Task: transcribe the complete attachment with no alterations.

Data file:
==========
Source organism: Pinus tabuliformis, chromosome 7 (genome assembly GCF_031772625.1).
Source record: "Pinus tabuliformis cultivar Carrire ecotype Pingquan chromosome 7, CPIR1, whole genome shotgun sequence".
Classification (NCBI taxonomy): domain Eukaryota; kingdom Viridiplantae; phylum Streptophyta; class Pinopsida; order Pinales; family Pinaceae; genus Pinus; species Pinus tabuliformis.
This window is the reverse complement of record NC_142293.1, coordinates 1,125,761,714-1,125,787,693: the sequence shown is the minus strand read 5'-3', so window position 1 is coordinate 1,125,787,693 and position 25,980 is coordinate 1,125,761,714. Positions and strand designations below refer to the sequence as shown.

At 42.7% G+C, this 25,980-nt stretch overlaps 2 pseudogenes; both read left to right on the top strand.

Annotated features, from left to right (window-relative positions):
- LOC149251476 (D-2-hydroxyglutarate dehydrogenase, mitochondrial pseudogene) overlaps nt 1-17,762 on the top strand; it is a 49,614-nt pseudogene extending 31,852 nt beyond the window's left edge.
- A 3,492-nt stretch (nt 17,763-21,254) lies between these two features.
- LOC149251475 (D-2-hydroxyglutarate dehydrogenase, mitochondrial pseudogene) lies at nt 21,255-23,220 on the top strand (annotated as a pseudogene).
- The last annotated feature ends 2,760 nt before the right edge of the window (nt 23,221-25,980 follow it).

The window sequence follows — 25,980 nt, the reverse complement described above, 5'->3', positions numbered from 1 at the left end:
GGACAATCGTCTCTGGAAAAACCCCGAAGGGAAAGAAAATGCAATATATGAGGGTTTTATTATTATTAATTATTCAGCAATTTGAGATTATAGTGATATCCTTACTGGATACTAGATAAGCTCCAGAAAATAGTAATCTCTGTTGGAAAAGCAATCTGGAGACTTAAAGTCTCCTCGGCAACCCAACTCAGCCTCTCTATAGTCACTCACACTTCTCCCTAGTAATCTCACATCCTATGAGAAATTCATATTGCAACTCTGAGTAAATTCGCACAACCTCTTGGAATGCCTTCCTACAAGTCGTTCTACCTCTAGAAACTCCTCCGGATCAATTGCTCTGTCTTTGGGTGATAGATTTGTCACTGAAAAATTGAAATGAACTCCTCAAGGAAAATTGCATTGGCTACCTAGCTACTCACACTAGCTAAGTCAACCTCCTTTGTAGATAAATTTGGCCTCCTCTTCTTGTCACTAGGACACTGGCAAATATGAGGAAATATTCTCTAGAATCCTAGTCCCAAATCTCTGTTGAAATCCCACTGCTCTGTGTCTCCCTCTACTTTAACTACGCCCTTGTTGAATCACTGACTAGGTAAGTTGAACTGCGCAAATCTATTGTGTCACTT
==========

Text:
Source organism: Pinus tabuliformis, chromosome 7 (genome assembly GCF_031772625.1).
Source record: "Pinus tabuliformis cultivar Carrire ecotype Pingquan chromosome 7, CPIR1, whole genome shotgun sequence".
Classification (NCBI taxonomy): domain Eukaryota; kingdom Viridiplantae; phylum Streptophyta; class Pinopsida; order Pinales; family Pinaceae; genus Pinus; species Pinus tabuliformis.
This window is the reverse complement of record NC_142293.1, coordinates 1,125,761,714-1,125,787,693: the sequence shown is the minus strand read 5'-3', so window position 1 is coordinate 1,125,787,693 and position 25,980 is coordinate 1,125,761,714. Positions and strand designations below refer to the sequence as shown.

At 42.7% G+C, this 25,980-nt stretch overlaps 2 pseudogenes; both read left to right on the top strand.

Annotated features, from left to right (window-relative positions):
- LOC149251476 (D-2-hydroxyglutarate dehydrogenase, mitochondrial pseudogene) overlaps nt 1-17,762 on the top strand; it is a 49,614-nt pseudogene extending 31,852 nt beyond the window's left edge.
- A 3,492-nt stretch (nt 17,763-21,254) lies between these two features.
- LOC149251475 (D-2-hydroxyglutarate dehydrogenase, mitochondrial pseudogene) lies at nt 21,255-23,220 on the top strand (annotated as a pseudogene).
- The last annotated feature ends 2,760 nt before the right edge of the window (nt 23,221-25,980 follow it).

The window sequence follows — 25,980 nt, the reverse complement described above, 5'->3', positions numbered from 1 at the left end:
GGACAATCGTCTCTGGAAAAACCCCGAAGGGAAAGAAAATGCAATATATGAGGGTTTTATTATTATTAATTATTCAGCAATTTGAGATTATAGTGATATCCTTACTGGATACTAGATAAGCTCCAGAAAATAGTAATCTCTGTTGGAAAAGCAATCTGGAGACTTAAAGTCTCCTCGGCAACCCAACTCAGCCTCTCTATAGTCACTCACACTTCTCCCTAGTAATCTCACATCCTATGAGAAATTCATATTGCAACTCTGAGTAAATTCGCACAACCTCTTGGAATGCCTTCCTACAAGTCGTTCTACCTCTAGAAACTCCTCCGGATCAATTGCTCTGTCTTTGGGTGATAGATTTGTCACTGAAAAATTGAAATGAACTCCTCAAGGAAAATTGCATTGGCTACCTAGCTACTCACACTAGCTAAGTCAACCTCCTTTGTAGATAAATTTGGCCTCCTCTTCTTGTCACTAGGACACTGGCAAATATGAGGAAATATTCTCTAGAATCCTAGTCCCAAATCTCTGTTGAAATCCCACTGCTCTGTGTCTCCCTCTACTTTAACTACGCCCTTGTTGAATCACTGACTAGGTAAGTTGAACTGCGCAAATCTATTGTGTCACTT